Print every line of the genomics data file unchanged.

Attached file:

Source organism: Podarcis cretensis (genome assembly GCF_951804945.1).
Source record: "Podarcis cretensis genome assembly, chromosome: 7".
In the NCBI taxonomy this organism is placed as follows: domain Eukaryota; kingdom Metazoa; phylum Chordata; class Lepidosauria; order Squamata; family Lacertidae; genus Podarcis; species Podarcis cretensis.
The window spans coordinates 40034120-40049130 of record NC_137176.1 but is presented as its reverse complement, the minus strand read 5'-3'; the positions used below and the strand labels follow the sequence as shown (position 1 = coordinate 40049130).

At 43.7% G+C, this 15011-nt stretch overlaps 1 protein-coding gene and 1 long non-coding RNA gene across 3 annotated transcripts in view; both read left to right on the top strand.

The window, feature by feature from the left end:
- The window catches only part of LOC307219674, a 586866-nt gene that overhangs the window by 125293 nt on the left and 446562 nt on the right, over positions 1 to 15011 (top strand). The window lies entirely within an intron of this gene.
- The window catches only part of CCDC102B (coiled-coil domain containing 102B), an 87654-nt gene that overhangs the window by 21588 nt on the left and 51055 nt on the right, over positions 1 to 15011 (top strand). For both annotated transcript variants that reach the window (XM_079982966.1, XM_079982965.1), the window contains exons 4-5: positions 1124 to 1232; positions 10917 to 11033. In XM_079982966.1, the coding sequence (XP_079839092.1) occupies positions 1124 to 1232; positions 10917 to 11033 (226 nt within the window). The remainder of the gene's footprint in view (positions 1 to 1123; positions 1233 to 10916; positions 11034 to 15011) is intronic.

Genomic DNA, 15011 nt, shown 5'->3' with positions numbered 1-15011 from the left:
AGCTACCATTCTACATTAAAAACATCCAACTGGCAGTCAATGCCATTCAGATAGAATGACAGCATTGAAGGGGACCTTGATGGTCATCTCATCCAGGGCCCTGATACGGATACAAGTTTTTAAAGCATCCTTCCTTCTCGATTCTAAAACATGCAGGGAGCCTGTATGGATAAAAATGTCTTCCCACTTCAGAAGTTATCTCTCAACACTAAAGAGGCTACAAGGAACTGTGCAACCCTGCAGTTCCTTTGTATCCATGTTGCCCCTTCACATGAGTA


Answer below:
Source organism: Podarcis cretensis (genome assembly GCF_951804945.1).
Source record: "Podarcis cretensis genome assembly, chromosome: 7".
In the NCBI taxonomy this organism is placed as follows: domain Eukaryota; kingdom Metazoa; phylum Chordata; class Lepidosauria; order Squamata; family Lacertidae; genus Podarcis; species Podarcis cretensis.
The window spans coordinates 40034120-40049130 of record NC_137176.1 but is presented as its reverse complement, the minus strand read 5'-3'; the positions used below and the strand labels follow the sequence as shown (position 1 = coordinate 40049130).

At 43.7% G+C, this 15011-nt stretch overlaps 1 protein-coding gene and 1 long non-coding RNA gene across 3 annotated transcripts in view; both read left to right on the top strand.

The window, feature by feature from the left end:
- The window catches only part of LOC307219674, a 586866-nt gene that overhangs the window by 125293 nt on the left and 446562 nt on the right, over positions 1 to 15011 (top strand). The window lies entirely within an intron of this gene.
- The window catches only part of CCDC102B (coiled-coil domain containing 102B), an 87654-nt gene that overhangs the window by 21588 nt on the left and 51055 nt on the right, over positions 1 to 15011 (top strand). For both annotated transcript variants that reach the window (XM_079982966.1, XM_079982965.1), the window contains exons 4-5: positions 1124 to 1232; positions 10917 to 11033. In XM_079982966.1, the coding sequence (XP_079839092.1) occupies positions 1124 to 1232; positions 10917 to 11033 (226 nt within the window). The remainder of the gene's footprint in view (positions 1 to 1123; positions 1233 to 10916; positions 11034 to 15011) is intronic.

Genomic DNA, 15011 nt, shown 5'->3' with positions numbered 1-15011 from the left:
AGCTACCATTCTACATTAAAAACATCCAACTGGCAGTCAATGCCATTCAGATAGAATGACAGCATTGAAGGGGACCTTGATGGTCATCTCATCCAGGGCCCTGATACGGATACAAGTTTTTAAAGCATCCTTCCTTCTCGATTCTAAAACATGCAGGGAGCCTGTATGGATAAAAATGTCTTCCCACTTCAGAAGTTATCTCTCAACACTAAAGAGGCTACAAGGAACTGTGCAACCCTGCAGTTCCTTTGTATCCATGTTGCCCCTTCACATGAGTA